Heading into this year’s General Assembly, Democrats were hopeful they’d get major movement on the issue of gerrymandering. That’s when politicians draw district lines to favor themselves. Now, as session wraps up, there’s been little progress on the issue.
The momentum seems to be there. Hundreds gathered in Richmond last weekend to call for redistricting reform, and the advocacy group OneVirginia2021 now has active chapters across the state. Executive Director Brian Cannon says the reason gerrymandering has lasted so long is because voters didn’t know about it.
And now as you’re starting to see more and more people become aware of why their government is dysfunctioning, you start to see that government’s not actually representing us it’s representing itself,” Cannon says. “And that’s a problem in a representative democracy.
And yet only one bill, that doesn’t actually change the process, passed this year. It says lawmakers must draw compact districts, a requirement that’s already in the state constitution. It also more narrowly defines a couple terms, as well as adding one new requirement -- that districts most respect the boundaries of localities.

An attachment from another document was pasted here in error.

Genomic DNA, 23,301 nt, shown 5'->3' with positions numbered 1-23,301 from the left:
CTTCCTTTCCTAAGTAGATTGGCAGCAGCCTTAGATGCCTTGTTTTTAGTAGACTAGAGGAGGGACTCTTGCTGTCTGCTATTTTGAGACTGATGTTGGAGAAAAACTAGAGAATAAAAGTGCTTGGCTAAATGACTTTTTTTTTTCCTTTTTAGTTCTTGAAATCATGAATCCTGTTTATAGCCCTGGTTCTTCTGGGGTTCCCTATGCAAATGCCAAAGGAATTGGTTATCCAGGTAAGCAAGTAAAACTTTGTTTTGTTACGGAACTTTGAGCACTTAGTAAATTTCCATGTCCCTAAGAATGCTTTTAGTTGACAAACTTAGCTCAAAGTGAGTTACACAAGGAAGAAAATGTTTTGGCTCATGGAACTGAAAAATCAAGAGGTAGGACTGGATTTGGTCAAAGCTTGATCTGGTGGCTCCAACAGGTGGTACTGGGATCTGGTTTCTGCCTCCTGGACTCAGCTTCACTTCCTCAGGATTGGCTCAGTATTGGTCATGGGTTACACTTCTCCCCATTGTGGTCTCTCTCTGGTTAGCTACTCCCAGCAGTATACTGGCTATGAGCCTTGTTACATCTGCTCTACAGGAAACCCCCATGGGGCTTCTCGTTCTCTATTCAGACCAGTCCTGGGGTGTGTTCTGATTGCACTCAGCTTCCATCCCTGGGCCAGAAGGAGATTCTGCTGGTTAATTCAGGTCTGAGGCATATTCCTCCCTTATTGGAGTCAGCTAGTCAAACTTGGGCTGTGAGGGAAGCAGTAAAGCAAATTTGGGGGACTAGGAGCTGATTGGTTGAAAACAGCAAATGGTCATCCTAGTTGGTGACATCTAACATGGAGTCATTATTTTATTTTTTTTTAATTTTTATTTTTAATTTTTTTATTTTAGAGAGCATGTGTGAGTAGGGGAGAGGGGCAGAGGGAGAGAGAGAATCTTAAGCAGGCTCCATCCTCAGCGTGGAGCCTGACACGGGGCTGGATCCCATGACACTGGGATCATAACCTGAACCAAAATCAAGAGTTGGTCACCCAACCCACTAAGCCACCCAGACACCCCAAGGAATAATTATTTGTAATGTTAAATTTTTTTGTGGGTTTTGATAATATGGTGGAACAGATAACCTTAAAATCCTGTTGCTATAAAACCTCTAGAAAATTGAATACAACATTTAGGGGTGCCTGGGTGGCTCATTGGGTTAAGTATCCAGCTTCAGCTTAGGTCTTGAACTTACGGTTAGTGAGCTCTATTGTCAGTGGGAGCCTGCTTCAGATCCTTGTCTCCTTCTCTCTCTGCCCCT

Cannon says the real success this year was raising awareness.
“So we want to do better than this, we’ve got to put some real concrete rules up there for legislators to follow. And that’s got to be in the Constitution,” he says.
District lines are redrawn after the next census in 2020, and a constitutional amendment takes two years to get on the books. For advocates of redistricting reform, that means the deadline for action is next year.